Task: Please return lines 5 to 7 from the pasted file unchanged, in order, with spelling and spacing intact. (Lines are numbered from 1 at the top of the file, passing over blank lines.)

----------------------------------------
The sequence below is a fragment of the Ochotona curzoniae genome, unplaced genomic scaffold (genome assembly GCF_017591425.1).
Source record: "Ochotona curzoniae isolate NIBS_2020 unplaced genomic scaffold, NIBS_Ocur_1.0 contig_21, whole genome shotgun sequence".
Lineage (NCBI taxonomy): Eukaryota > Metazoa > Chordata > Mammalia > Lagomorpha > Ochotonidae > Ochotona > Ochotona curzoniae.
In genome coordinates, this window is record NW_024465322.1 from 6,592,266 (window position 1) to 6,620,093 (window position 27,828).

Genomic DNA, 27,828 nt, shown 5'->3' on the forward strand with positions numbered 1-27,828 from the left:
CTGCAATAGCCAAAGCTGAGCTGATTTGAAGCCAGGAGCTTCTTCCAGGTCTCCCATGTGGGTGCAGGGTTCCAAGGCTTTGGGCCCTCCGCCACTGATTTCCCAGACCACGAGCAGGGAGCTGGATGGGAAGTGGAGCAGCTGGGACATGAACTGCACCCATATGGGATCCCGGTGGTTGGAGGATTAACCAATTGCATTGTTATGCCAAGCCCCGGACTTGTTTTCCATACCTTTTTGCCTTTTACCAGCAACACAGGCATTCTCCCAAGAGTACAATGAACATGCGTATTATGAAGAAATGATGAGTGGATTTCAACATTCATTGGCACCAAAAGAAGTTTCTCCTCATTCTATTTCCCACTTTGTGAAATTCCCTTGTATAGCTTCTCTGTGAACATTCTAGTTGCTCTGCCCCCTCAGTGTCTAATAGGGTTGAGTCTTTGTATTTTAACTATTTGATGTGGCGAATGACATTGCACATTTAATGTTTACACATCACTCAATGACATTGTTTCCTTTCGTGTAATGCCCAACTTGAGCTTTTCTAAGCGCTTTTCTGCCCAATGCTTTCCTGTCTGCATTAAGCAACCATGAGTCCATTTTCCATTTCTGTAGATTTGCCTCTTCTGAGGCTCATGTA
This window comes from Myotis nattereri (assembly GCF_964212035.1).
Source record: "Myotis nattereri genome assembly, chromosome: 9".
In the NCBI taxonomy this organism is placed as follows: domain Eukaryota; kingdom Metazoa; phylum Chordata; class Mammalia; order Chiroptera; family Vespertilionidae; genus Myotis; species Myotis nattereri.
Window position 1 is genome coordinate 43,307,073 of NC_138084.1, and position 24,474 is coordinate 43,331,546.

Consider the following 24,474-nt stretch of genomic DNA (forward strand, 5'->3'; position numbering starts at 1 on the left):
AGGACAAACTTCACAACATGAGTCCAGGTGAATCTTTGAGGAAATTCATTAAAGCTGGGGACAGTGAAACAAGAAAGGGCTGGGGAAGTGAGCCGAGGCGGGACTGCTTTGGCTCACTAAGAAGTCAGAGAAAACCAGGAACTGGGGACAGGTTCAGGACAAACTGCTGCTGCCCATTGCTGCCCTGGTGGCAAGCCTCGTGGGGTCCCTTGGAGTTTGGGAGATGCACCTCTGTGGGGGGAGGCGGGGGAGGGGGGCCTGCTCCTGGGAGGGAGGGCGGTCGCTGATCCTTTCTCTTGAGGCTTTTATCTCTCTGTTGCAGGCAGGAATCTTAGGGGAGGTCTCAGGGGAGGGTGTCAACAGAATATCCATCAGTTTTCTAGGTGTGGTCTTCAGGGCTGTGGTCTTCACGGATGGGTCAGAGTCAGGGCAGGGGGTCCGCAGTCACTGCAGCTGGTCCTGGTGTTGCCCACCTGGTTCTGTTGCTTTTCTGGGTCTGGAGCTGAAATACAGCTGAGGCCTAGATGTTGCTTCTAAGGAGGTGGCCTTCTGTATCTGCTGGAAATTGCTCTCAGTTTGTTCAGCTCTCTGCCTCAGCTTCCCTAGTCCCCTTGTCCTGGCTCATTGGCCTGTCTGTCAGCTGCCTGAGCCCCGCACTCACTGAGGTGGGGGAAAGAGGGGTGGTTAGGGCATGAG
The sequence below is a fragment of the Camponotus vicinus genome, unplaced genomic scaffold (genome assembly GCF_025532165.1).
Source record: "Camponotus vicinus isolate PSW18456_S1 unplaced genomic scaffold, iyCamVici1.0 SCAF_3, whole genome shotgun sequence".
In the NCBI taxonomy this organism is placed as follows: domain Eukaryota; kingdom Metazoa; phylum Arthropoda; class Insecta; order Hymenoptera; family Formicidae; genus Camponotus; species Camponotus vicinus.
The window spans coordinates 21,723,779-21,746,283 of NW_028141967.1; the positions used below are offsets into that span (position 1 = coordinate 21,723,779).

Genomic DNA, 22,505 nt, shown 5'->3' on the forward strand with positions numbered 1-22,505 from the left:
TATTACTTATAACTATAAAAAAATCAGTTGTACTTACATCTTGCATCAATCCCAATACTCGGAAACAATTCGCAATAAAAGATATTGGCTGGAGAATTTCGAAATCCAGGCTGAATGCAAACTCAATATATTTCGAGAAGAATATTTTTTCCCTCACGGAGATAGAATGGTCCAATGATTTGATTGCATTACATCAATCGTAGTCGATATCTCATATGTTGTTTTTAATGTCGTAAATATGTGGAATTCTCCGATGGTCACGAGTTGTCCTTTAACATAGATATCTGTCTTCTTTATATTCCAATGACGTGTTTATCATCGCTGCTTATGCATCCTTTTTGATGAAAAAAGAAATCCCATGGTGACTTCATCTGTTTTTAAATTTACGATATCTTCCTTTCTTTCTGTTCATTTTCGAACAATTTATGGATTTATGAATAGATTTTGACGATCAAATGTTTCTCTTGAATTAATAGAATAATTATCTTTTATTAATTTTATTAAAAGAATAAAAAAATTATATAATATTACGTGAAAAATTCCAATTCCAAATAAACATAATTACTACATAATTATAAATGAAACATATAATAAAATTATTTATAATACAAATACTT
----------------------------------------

Genomic DNA, 27,828 nt, shown 5'->3' on the forward strand with positions numbered 1-27,828 from the left:
CTGCAATAGCCAAAGCTGAGCTGATTTGAAGCCAGGAGCTTCTTCCAGGTCTCCCATGTGGGTGCAGGGTTCCAAGGCTTTGGGCCCTCCGCCACTGATTTCCCAGACCACGAGCAGGGAGCTGGATGGGAAGTGGAGCAGCTGGGACATGAACTGCACCCATATGGGATCCCGGTGGTTGGAGGATTAACCAATTGCATTGTTATGCCAAGCCCCGGACTTGTTTTCCATACCTTTTTGCCTTTTACCAGCAACACAGGCATTCTCCCAAGAGTACAATGAACATGCGTATTATGAAGAAATGATGAGTGGATTTCAACATTCATTGGCACCAAAAGAAGTTTCTCCTCATTCTATTTCCCACTTTGTGAAATTCCCTTGTATAGCTTCTCTGTGAACATTCTAGTTGCTCTGCCCCCTCAGTGTCTAATAGGGTTGAGTCTTTGTATTTTAACTATTTGATGTGGCGAATGACATTGCACATTTAATGTTTACACATCACTCAATGACATTGTTTCCTTTCGTGTAATGCCCAACTTGAGCTTTTCTAAGCGCTTTTCTGCCCAATGCTTTCCTGTCTGCATTAAGCAACCATGAGTCCATTTTCCATTTCTGTAGATTTGCCTCTTCTGAGGCTCATGTA
This window comes from Myotis nattereri (assembly GCF_964212035.1).